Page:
Seeing vs. Not Seeing: Investigating Visual Awareness

For June 12, 2019                              Please share with your friends & neighbors 

Hi WN@TL Fans,

We are a dozen days into June, approaching Shakespeare’s Midsummer, and the sun is finishing its long swing towards the solstice.

Mythologies are full of stories to explain sunrise and sunset, but there’s little shrift for the apparent shift of the sunrise sliding from southeast to east to northeast and back.

Nevertheless, the words sunrise and solstice (literally, ‘the sun stands still’) speak to how our perceptions and misconceptions are embedded in our language. Every child has to be taught to doubt their eyes—or more accurately, to be taught to go with not the simplest explanation, but rather to go with the simplest explanation that fits the available evidence. Honing one’s sense of parsimony and sharpening one’s own Ockham’s Razor are key strokes of a liberal education.

For an experimentalist, few epistemological challenges surpass those of how to test the perceptions of our senses—especially of vision, the sense that works in living color—and of how to parse the possibilities, to discern among the angles, and to resolve the fine differences of what we perceive.

This week (June 12) Emily Ward,  Assistant Professor in the Department of Psychology, shares her research from the Vision Cognition Laboratory with her talk entitled, “Seeing & Not Seeing:  Investigating Visual Awareness.

Here’s how she describes her talk:

“Becoming aware of the world seems simple and straightforward — indeed, there may be no aspect of the mind that is more taken for granted, by both laypeople and scientists. But in fact, the gulf between our visual awareness and the world itself is wide and counterintuitive.

“Understanding the nature of visual awareness is further complicated by what seems like its inextricable tie to attention and our ability to report what we see. So not only do many fundamental questions about the nature of visual awareness remain, but there are difficult experimental challenges in answering them.

“I will introduce several of these outstanding questions, including whether failures of awareness reflect genuine deficits in moment-by-moment conscious perception and whether we see more than we can report, and describe how my lab uses new techniques to get around the challenges. Collectively, this work reveals some of the causes and consequences of the dissociation between visual awareness and the world.”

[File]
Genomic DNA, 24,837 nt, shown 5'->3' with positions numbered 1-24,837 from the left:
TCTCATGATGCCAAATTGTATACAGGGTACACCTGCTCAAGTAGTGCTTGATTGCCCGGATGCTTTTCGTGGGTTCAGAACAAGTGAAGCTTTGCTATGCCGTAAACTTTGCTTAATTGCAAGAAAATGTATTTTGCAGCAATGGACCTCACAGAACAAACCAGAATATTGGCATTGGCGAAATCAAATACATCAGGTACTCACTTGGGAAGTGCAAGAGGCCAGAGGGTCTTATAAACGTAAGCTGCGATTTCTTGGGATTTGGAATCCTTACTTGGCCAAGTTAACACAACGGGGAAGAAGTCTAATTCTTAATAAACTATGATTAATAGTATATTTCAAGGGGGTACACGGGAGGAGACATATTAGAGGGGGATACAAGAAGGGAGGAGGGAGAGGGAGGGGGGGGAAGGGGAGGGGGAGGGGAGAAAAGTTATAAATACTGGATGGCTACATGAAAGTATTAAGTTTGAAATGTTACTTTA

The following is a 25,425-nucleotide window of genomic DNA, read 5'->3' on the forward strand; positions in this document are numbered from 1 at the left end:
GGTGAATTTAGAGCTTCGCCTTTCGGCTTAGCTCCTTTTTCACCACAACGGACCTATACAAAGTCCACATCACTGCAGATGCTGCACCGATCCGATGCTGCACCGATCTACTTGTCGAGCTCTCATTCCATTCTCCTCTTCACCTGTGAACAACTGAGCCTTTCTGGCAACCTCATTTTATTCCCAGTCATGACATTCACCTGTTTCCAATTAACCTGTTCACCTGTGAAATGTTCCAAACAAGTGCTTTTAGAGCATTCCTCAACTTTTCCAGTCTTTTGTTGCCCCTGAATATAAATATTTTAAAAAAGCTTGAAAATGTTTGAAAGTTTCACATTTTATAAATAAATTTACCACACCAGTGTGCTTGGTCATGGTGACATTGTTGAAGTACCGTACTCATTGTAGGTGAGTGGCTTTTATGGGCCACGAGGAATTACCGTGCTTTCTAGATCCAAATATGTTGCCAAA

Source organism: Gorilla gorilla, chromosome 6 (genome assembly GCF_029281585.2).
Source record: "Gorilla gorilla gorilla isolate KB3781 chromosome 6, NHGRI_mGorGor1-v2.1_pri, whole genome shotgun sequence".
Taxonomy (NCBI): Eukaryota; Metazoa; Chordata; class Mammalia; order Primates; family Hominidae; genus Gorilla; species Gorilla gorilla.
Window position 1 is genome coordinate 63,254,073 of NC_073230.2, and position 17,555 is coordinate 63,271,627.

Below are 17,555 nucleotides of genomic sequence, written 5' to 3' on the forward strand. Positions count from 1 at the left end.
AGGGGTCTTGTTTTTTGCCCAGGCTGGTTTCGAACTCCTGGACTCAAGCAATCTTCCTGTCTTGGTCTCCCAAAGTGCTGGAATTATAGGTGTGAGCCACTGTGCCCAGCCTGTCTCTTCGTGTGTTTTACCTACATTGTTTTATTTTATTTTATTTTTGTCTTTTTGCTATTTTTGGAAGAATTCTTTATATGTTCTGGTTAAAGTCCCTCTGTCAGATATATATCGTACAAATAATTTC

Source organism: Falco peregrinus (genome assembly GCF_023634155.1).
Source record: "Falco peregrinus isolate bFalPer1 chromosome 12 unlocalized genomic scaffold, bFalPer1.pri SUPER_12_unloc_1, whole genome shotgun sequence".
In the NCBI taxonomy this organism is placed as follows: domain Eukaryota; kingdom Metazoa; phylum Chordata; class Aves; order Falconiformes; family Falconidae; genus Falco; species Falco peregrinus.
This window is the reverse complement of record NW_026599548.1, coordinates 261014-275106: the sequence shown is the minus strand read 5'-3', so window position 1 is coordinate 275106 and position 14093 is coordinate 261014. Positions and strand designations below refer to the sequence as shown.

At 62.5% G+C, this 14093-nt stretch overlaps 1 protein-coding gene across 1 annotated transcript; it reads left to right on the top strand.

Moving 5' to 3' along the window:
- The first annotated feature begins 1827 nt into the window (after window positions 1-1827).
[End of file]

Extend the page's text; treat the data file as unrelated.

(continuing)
About the Speaker:

Emily J. Ward is an Assistant Professor of Psychology at UW–Madison, where she directs the Visual Cognition Laboratory. She is broadly interested in understanding the scope and limits of visual perception, with an emphasis on how we can better understand the nature of our consciousness experience by understanding what we see and fail to see.

Before coming to UW-Madison, she received her Ph.D. from the Department of Psychology at Yale and then spent a year as a Visiting Researcher at the Donders Institute in the Netherlands. Before Yale, she studied spatial cognition as a research assistant at the University of Pennsylvania and received her B.A. in Neuroscience from Franklin & Marshall College in Lancaster, Pennsylvania.


Next week (June 19) Jonathan Patz of the School of Medicine & Public Health and of the Global Health Institute return to WN@TL to ask, “How Might Solving the Global Climate Crisis Create the Largest Health Benefit of the Century?”

He will tune us in to how, in his words, “Global Climate Change poses multiple severe risks to our health, and yet, the low carbon economy needed to solve today’s climate crisis will offer enormous health benefits, particularly in the area of chronic diseases. In this presentation, health risks from climate change will be summarized, as well as studies documenting the potential health gains emerging from across the energy, food, and transportation sectors.


I admire the idea that when given lemons, make limoncello.

Hope to see you soon at Wednesday Nite @ The Lab.

Thanks again!

Tom Zinnen
Biotechnology Center & Division of Extension


UW-Madison:  5.8 million owners, one pretty good public land-grant teaching, research and extension university.

Visit UW-Madison’s science outreach portal at for information on the people, places & programs on campus that welcome you to come experience science as exploring the unknown, all year round.

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